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In the console of both FF and Chrome, {} is considered undefined until explicitly evaluated:

{};     // undefined
({});   // ▶ Object

Actually, it's a bit less defined than undefined -- it's apparently bad syntax:

{} === undefined;  // SyntaxError: Unexpected token ===
{}.constructor;    // SyntaxError: Unexpected token .

But not if it's on the other side, in which case it's fine:

"[object Object]" == {}.toString(); // true

Or if it's not the first expression:

undefined + undefined; // NaN
{} + undefined;        // NaN
undefined + {};        // "undefined[object Object]"

What gives?

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6  
...What the f{UNDEFINED}? isn't really that appropriate. Can you rephrase? –  Travis J Mar 29 '12 at 22:23
    
The consoles does not necessarily map explicitly to normal JS. I know for instance that (I don't remember if this was the chrome or the FF console) that if you type $(id) you it would evaluate to document.getElementById(id) (which would break with jQuery for instance). –  Alxandr Mar 29 '12 at 22:28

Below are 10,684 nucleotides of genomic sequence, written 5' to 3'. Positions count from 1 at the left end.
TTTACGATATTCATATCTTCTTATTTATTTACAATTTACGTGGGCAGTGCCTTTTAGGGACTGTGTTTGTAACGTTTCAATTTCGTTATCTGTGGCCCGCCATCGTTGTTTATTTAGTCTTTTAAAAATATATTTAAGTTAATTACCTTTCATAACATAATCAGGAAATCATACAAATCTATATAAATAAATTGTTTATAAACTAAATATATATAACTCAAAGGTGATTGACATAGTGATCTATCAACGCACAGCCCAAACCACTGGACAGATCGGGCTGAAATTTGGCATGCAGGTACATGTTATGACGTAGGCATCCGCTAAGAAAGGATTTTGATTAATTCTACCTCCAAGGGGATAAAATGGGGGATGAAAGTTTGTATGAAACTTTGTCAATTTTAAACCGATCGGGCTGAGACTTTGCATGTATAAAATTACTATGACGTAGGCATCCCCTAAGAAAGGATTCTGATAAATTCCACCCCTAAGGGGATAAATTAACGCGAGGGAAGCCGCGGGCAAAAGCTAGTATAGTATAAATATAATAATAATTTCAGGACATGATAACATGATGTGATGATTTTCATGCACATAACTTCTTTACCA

7 Answers 7

up vote 6 down vote accepted

Okay, here is my answer. There is nothing new here. I am just linking to (a pretty copy of) the ECMAScript specification for the grammar and showing a few productions to show "why" it parses the way it does. In any case, the behavior is well-defined according to the JavaScript/ECMAScript grammar rules: {} is parsed differently depending upon the "context" it is in.


The JavaScript REPLs ("consoles") start to parse the code in the Statement grammar production or "statement context". (This is actually a lie, it starts at the Program or SourceElements production, but that adds additional constructs to dig through.) Here is a rough grammar breakdown with simplifications and omissions; see the link above for more:

Statement
    Block
    ...
    ExpressionStatement

Block
    # This is actually { StatementList[optional] }, but this is what
    # it amounts to: * means "0 or more".
    { Statement* }

ExpressionStatement
    # An ExpressionStatement can't start with "{" or "function" as
    # "{" starts a Block and "function" starts a FunctionStatement.
    [lookahead ∉ {{, function}]Expression ;

Expression
    # This is really PrimaryExpression; I skipped a few steps.
    ...
    ( Expression )

Thus (when in "statement context"):

   {}
-> Block  # with no StatementList (or "0 statements")
-> Statement

And:

   ({})
-> (Expression)
-> Expression
-> ExpressionStatement  # omitted in productions below
-> Statement

This also explains why undefined === {} parses as EXPR === EXPR -> EXPR -> STMT and results in false when evaluated. The {} in this case is in an "expression context".